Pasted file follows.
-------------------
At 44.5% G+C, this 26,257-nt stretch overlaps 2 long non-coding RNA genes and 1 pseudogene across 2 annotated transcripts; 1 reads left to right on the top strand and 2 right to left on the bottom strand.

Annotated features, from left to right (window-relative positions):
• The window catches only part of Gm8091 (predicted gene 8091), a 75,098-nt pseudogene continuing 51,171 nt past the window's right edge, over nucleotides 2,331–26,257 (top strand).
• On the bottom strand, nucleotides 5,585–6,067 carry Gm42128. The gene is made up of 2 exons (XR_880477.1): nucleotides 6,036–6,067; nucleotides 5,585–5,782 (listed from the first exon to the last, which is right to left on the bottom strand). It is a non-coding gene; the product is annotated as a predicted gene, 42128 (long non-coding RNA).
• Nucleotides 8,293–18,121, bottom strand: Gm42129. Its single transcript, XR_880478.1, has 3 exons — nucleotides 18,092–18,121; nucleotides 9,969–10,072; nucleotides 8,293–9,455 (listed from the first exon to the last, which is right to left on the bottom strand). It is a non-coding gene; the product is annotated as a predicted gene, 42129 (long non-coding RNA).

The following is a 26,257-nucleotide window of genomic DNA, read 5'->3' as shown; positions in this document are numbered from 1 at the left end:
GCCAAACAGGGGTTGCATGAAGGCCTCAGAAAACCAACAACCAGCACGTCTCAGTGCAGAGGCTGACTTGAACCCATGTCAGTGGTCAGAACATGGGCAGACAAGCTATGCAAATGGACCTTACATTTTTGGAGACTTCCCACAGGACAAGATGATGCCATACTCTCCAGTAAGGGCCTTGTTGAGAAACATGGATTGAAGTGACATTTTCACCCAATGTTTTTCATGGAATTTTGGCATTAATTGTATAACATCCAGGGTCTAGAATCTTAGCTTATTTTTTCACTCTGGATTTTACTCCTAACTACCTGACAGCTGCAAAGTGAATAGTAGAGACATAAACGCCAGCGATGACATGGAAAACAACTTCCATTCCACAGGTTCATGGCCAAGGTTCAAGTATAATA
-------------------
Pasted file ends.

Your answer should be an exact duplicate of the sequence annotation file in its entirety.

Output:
At 44.5% G+C, this 26,257-nt stretch overlaps 2 long non-coding RNA genes and 1 pseudogene across 2 annotated transcripts; 1 reads left to right on the top strand and 2 right to left on the bottom strand.

Annotated features, from left to right (window-relative positions):
• The window catches only part of Gm8091 (predicted gene 8091), a 75,098-nt pseudogene continuing 51,171 nt past the window's right edge, over nucleotides 2,331–26,257 (top strand).
• On the bottom strand, nucleotides 5,585–6,067 carry Gm42128. The gene is made up of 2 exons (XR_880477.1): nucleotides 6,036–6,067; nucleotides 5,585–5,782 (listed from the first exon to the last, which is right to left on the bottom strand). It is a non-coding gene; the product is annotated as a predicted gene, 42128 (long non-coding RNA).
• Nucleotides 8,293–18,121, bottom strand: Gm42129. Its single transcript, XR_880478.1, has 3 exons — nucleotides 18,092–18,121; nucleotides 9,969–10,072; nucleotides 8,293–9,455 (listed from the first exon to the last, which is right to left on the bottom strand). It is a non-coding gene; the product is annotated as a predicted gene, 42129 (long non-coding RNA).

The following is a 26,257-nucleotide window of genomic DNA, read 5'->3' as shown; positions in this document are numbered from 1 at the left end:
GCCAAACAGGGGTTGCATGAAGGCCTCAGAAAACCAACAACCAGCACGTCTCAGTGCAGAGGCTGACTTGAACCCATGTCAGTGGTCAGAACATGGGCAGACAAGCTATGCAAATGGACCTTACATTTTTGGAGACTTCCCACAGGACAAGATGATGCCATACTCTCCAGTAAGGGCCTTGTTGAGAAACATGGATTGAAGTGACATTTTCACCCAATGTTTTTCATGGAATTTTGGCATTAATTGTATAACATCCAGGGTCTAGAATCTTAGCTTATTTTTTCACTCTGGATTTTACTCCTAACTACCTGACAGCTGCAAAGTGAATAGTAGAGACATAAACGCCAGCGATGACATGGAAAACAACTTCCATTCCACAGGTTCATGGCCAAGGTTCAAGTATAATA